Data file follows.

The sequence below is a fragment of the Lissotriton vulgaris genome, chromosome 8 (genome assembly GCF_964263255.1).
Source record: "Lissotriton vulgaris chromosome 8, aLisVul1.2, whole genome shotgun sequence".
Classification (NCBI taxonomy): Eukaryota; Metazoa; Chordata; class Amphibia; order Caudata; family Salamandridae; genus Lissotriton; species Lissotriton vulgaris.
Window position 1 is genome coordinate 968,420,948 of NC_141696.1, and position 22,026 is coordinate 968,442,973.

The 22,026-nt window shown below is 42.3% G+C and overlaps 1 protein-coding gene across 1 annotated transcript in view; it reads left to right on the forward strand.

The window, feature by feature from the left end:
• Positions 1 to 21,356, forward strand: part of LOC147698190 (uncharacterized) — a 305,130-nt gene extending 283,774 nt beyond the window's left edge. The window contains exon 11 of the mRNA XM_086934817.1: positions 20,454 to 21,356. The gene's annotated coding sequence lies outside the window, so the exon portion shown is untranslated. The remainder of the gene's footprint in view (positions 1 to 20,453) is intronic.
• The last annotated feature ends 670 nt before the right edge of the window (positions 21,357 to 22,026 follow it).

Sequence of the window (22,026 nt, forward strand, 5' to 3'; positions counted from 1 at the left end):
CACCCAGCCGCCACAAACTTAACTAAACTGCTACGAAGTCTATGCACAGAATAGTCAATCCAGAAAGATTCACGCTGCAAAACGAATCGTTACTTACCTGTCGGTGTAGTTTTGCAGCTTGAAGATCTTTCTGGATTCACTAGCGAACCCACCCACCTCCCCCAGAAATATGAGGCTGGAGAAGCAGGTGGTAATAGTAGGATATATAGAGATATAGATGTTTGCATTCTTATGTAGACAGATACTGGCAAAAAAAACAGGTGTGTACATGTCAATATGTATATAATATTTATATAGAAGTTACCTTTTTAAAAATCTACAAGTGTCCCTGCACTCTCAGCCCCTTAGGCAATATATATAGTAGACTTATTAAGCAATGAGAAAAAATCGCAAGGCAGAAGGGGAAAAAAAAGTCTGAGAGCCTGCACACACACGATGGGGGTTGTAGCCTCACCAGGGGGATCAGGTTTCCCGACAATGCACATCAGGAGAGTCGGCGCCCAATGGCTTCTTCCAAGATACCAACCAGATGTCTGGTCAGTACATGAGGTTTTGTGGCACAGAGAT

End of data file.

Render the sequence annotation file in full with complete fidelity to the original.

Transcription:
The sequence below is a fragment of the Lissotriton vulgaris genome, chromosome 8 (genome assembly GCF_964263255.1).
Source record: "Lissotriton vulgaris chromosome 8, aLisVul1.2, whole genome shotgun sequence".
Classification (NCBI taxonomy): Eukaryota; Metazoa; Chordata; class Amphibia; order Caudata; family Salamandridae; genus Lissotriton; species Lissotriton vulgaris.
Window position 1 is genome coordinate 968,420,948 of NC_141696.1, and position 22,026 is coordinate 968,442,973.

The 22,026-nt window shown below is 42.3% G+C and overlaps 1 protein-coding gene across 1 annotated transcript in view; it reads left to right on the forward strand.

The window, feature by feature from the left end:
• Positions 1 to 21,356, forward strand: part of LOC147698190 (uncharacterized) — a 305,130-nt gene extending 283,774 nt beyond the window's left edge. The window contains exon 11 of the mRNA XM_086934817.1: positions 20,454 to 21,356. The gene's annotated coding sequence lies outside the window, so the exon portion shown is untranslated. The remainder of the gene's footprint in view (positions 1 to 20,453) is intronic.
• The last annotated feature ends 670 nt before the right edge of the window (positions 21,357 to 22,026 follow it).

Sequence of the window (22,026 nt, forward strand, 5' to 3'; positions counted from 1 at the left end):
CACCCAGCCGCCACAAACTTAACTAAACTGCTACGAAGTCTATGCACAGAATAGTCAATCCAGAAAGATTCACGCTGCAAAACGAATCGTTACTTACCTGTCGGTGTAGTTTTGCAGCTTGAAGATCTTTCTGGATTCACTAGCGAACCCACCCACCTCCCCCAGAAATATGAGGCTGGAGAAGCAGGTGGTAATAGTAGGATATATAGAGATATAGATGTTTGCATTCTTATGTAGACAGATACTGGCAAAAAAAACAGGTGTGTACATGTCAATATGTATATAATATTTATATAGAAGTTACCTTTTTAAAAATCTACAAGTGTCCCTGCACTCTCAGCCCCTTAGGCAATATATATAGTAGACTTATTAAGCAATGAGAAAAAATCGCAAGGCAGAAGGGGAAAAAAAAGTCTGAGAGCCTGCACACACACGATGGGGGTTGTAGCCTCACCAGGGGGATCAGGTTTCCCGACAATGCACATCAGGAGAGTCGGCGCCCAATGGCTTCTTCCAAGATACCAACCAGATGTCTGGTCAGTACATGAGGTTTTGTGGCACAGAGAT